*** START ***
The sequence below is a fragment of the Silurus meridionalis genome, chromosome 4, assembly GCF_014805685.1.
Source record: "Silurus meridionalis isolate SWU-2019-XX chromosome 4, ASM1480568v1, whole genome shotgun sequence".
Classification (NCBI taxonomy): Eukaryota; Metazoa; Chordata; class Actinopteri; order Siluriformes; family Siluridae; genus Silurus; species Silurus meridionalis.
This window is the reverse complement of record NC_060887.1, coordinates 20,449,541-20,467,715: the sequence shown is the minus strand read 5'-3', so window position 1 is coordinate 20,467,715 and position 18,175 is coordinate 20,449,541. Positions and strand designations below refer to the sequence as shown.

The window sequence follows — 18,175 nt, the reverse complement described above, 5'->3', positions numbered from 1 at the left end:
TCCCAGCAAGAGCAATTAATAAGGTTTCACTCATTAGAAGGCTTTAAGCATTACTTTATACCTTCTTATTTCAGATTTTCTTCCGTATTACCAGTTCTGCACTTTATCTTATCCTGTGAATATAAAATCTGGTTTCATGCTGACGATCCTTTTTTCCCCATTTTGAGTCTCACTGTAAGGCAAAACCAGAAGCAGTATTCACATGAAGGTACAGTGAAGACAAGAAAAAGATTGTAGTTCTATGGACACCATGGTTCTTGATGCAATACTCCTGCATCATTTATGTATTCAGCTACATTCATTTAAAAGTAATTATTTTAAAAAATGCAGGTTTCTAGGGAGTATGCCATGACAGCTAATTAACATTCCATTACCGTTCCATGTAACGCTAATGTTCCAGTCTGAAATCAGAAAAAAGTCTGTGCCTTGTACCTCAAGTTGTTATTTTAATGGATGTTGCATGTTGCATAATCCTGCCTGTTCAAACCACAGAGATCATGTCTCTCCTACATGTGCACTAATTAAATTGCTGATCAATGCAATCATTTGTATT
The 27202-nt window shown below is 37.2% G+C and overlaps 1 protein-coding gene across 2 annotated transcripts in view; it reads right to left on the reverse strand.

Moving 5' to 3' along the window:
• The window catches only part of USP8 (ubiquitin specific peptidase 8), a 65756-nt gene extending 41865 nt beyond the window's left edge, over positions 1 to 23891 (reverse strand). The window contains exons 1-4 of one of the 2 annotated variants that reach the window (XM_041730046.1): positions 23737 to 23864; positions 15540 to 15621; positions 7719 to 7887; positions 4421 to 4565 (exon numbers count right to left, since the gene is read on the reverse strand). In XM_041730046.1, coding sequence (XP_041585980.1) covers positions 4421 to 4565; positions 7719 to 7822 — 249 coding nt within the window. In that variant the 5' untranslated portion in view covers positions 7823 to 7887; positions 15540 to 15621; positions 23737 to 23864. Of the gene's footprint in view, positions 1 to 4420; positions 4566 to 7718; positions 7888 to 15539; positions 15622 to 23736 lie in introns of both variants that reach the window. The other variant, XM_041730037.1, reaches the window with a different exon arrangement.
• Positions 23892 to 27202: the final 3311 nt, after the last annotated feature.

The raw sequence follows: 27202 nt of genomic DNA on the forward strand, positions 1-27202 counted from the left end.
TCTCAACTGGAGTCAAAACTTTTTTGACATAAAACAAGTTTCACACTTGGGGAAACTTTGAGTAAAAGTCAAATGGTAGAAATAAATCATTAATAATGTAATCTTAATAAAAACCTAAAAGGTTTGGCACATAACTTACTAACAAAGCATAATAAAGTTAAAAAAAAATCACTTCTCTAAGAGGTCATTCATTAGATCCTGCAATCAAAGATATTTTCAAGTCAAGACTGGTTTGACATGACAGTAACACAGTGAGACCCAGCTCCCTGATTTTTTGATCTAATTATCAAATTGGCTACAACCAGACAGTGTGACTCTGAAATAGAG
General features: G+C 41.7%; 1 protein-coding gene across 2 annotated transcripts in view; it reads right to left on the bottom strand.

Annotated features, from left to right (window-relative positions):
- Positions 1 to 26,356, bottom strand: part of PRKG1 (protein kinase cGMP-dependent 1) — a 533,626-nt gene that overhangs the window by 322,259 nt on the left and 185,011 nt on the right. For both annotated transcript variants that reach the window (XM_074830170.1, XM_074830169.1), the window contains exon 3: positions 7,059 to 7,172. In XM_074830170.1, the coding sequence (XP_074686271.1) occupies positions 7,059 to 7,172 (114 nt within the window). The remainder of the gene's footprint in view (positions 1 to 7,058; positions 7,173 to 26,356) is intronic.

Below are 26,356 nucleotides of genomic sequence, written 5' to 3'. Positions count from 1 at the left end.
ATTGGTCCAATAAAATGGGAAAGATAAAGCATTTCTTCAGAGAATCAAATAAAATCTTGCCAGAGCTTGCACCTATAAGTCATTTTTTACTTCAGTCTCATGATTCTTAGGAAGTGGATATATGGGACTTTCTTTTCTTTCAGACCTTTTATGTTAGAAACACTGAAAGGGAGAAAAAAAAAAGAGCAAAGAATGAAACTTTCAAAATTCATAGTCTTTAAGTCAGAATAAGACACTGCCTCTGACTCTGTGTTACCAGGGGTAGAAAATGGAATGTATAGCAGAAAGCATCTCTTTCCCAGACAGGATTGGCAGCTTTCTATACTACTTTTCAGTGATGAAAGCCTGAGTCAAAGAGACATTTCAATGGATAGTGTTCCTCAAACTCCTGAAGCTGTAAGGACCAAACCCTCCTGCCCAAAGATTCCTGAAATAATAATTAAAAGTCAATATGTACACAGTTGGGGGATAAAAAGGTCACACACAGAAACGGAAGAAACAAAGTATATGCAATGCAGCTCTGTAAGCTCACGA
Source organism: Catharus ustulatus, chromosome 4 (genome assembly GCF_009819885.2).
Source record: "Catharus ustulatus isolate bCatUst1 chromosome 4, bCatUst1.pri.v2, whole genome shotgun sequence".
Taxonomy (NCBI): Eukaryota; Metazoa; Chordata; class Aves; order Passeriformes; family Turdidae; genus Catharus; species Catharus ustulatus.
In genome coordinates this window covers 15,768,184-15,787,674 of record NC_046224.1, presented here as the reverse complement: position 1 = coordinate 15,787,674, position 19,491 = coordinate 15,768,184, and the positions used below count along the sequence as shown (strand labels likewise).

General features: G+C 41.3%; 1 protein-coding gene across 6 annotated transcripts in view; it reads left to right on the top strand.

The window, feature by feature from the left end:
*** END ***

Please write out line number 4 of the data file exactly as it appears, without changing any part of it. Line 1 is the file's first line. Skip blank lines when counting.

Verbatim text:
This window is the reverse complement of record NC_060887.1, coordinates 20,449,541-20,467,715: the sequence shown is the minus strand read 5'-3', so window position 1 is coordinate 20,467,715 and position 18,175 is coordinate 20,449,541. Positions and strand designations below refer to the sequence as shown.